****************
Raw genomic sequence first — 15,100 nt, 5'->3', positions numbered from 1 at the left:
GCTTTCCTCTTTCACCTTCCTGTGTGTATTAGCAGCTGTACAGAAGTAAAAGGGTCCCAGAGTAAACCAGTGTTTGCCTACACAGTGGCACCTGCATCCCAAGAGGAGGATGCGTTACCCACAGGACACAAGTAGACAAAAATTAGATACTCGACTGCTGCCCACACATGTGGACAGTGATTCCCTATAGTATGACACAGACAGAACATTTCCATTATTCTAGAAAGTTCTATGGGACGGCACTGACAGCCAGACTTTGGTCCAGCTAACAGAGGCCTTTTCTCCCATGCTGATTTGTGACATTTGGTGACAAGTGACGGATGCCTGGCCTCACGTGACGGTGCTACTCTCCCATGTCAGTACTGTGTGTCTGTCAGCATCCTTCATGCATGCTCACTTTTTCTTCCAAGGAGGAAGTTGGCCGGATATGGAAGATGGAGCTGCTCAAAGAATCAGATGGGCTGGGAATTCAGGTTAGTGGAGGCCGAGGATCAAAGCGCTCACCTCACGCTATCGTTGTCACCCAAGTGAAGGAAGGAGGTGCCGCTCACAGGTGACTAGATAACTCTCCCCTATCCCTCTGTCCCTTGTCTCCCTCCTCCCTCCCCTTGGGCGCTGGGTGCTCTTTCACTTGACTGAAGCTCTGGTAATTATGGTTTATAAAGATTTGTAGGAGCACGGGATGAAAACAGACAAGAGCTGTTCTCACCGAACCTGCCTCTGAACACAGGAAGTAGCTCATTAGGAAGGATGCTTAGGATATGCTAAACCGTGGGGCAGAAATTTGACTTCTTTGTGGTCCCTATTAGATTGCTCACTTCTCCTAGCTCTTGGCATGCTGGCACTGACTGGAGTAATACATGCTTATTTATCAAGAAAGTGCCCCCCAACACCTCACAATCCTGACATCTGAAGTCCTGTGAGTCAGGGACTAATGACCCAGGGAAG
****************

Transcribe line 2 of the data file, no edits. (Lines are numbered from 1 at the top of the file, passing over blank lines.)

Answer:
GCTTTCCTCTTTCACCTTCCTGTGTGTATTAGCAGCTGTACAGAAGTAAAAGGGTCCCAGAGTAAACCAGTGTTTGCCTACACAGTGGCACCTGCATCCCAAGAGGAGGATGCGTTACCCACAGGACACAAGTAGACAAAAATTAGATACTCGACTGCTGCCCACACATGTGGACAGTGATTCCCTATAGTATGACACAGACAGAACATTTCCATTATTCTAGAAAGTTCTATGGGACGGCACTGACAGCCAGACTTTGGTCCAGCTAACAGAGGCCTTTTCTCCCATGCTGATTTGTGACATTTGGTGACAAGTGACGGATGCCTGGCCTCACGTGACGGTGCTACTCTCCCATGTCAGTACTGTGTGTCTGTCAGCATCCTTCATGCATGCTCACTTTTTCTTCCAAGGAGGAAGTTGGCCGGATATGGAAGATGGAGCTGCTCAAAGAATCAGATGGGCTGGGAATTCAGGTTAGTGGAGGCCGAGGATCAAAGCGCTCACCTCACGCTATCGTTGTCACCCAAGTGAAGGAAGGAGGTGCCGCTCACAGGTGACTAGATAACTCTCCCCTATCCCTCTGTCCCTTGTCTCCCTCCTCCCTCCCCTTGGGCGCTGGGTGCTCTTTCACTTGACTGAAGCTCTGGTAATTATGGTTTATAAAGATTTGTAGGAGCACGGGATGAAAACAGACAAGAGCTGTTCTCACCGAACCTGCCTCTGAACACAGGAAGTAGCTCATTAGGAAGGATGCTTAGGATATGCTAAACCGTGGGGCAGAAATTTGACTTCTTTGTGGTCCCTATTAGATTGCTCACTTCTCCTAGCTCTTGGCATGCTGGCACTGACTGGAGTAATACATGCTTATTTATCAAGAAAGTGCCCCCCAACACCTCACAATCCTGACATCTGAAGTCCTGTGAGTCAGGGACTAATGACCCAGGGAAG